tara: so, what were some of the mythological and religious references?
contextual life: i have a pretty decent periphery knowledge of religion, less so mythology, but from watching that joseph campbell lecture, the PBS series that i think is just called joseph campbell, i became interested in the “hero’s journey”, that classic story of going through a trying time and coming out on the other end transformed. i tend to find a lot of that going on in fiction and i definitely saw it in this. there’s also the blatant grabbing from world folklore and reworking it into a twisted version that only gaiman could create. you have the leprechaun, the norse gods, and i believe there were some wiccan elements in there too—and one more that i dont want to mention because it might be considered a spoiler.

steph: speaking of the hero’s journey, Who do you think is Gaiman’s hero in AG? Is the hero the most compelling character?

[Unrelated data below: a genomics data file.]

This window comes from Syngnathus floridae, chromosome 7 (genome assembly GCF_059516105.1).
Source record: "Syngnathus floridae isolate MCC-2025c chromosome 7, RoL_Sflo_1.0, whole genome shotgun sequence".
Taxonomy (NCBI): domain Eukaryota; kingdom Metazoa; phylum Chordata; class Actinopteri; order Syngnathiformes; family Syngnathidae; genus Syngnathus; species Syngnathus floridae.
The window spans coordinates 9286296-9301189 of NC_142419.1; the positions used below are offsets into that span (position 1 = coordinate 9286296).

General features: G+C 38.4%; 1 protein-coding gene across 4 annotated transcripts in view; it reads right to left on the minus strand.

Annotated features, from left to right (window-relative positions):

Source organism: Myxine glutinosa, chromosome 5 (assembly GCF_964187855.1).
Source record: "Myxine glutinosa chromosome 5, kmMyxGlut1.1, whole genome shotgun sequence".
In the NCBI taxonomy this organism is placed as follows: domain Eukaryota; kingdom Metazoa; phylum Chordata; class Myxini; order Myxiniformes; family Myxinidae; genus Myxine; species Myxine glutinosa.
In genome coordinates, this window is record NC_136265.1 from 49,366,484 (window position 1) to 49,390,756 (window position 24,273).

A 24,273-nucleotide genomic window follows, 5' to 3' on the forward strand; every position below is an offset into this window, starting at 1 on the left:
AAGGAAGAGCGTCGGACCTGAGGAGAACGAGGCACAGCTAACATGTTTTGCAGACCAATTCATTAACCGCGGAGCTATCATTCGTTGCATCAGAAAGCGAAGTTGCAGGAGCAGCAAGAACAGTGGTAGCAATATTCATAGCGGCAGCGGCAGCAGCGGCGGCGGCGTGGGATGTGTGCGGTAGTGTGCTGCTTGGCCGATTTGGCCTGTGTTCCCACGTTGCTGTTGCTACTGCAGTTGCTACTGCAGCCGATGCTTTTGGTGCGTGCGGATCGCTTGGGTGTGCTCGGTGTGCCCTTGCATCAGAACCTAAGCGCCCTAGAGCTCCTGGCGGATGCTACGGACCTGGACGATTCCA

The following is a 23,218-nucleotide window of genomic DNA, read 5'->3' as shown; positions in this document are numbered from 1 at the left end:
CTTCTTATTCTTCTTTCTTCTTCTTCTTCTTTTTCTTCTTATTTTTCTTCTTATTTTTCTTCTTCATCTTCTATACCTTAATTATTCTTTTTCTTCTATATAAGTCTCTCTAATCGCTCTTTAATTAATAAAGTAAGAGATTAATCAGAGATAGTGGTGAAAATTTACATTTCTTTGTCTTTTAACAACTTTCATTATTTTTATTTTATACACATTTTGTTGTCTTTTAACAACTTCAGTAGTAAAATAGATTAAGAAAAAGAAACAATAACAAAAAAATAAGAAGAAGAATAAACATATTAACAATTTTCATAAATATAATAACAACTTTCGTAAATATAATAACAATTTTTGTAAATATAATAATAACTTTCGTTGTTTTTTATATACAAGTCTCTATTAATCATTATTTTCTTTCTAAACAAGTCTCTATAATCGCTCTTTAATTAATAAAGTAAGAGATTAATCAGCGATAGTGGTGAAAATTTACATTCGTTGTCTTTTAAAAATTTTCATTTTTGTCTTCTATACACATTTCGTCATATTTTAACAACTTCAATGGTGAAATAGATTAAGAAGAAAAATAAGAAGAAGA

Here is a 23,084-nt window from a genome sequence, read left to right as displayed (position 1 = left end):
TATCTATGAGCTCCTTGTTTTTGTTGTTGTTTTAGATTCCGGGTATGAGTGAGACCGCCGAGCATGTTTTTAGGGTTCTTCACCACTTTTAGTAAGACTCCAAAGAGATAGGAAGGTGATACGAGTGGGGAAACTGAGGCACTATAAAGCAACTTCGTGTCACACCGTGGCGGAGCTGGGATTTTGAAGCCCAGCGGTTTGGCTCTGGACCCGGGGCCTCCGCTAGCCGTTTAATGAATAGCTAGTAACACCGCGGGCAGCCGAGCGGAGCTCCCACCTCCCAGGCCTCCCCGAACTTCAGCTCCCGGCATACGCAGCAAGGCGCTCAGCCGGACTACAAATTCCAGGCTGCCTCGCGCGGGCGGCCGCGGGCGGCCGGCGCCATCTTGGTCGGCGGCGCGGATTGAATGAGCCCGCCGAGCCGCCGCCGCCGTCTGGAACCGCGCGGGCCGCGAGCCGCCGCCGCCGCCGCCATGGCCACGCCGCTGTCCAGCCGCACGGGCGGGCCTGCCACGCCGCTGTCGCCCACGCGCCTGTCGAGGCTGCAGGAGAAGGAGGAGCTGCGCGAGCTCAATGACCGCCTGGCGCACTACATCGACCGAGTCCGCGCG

If not, who is?

contextual life: i definitely consider Shadow, the main character, the hero. he’s on a quest where the reason and details are unknown to him—it’s as if he’s going on blind faith and a sense of loyalty to a shady character, Wednesday. Shadow didnt choose this new development in his life; it was forced on him and he goes anyway. i found Shadow incredibly ambivalent and that was hard to handle at times; but it also added an interesting aspect of the novel. why doesnt he care? what does his ambivalence bring to the story? that was in my mind the whole time. even though he’s going through this major adventure, which you assume is odd to him, and he’s completely resigned to just going with it, he’s compelling because he feels real. you want to shake him sometimes and maybe scream at him to ask a question or two but he feels real—you can understand in some ways why he’s given up control over his life. as far as other compelling characters, for some reason i liked the guys at the morgue. oddly enough, the atmosphere surrounding them was kind of nice. they felt safe.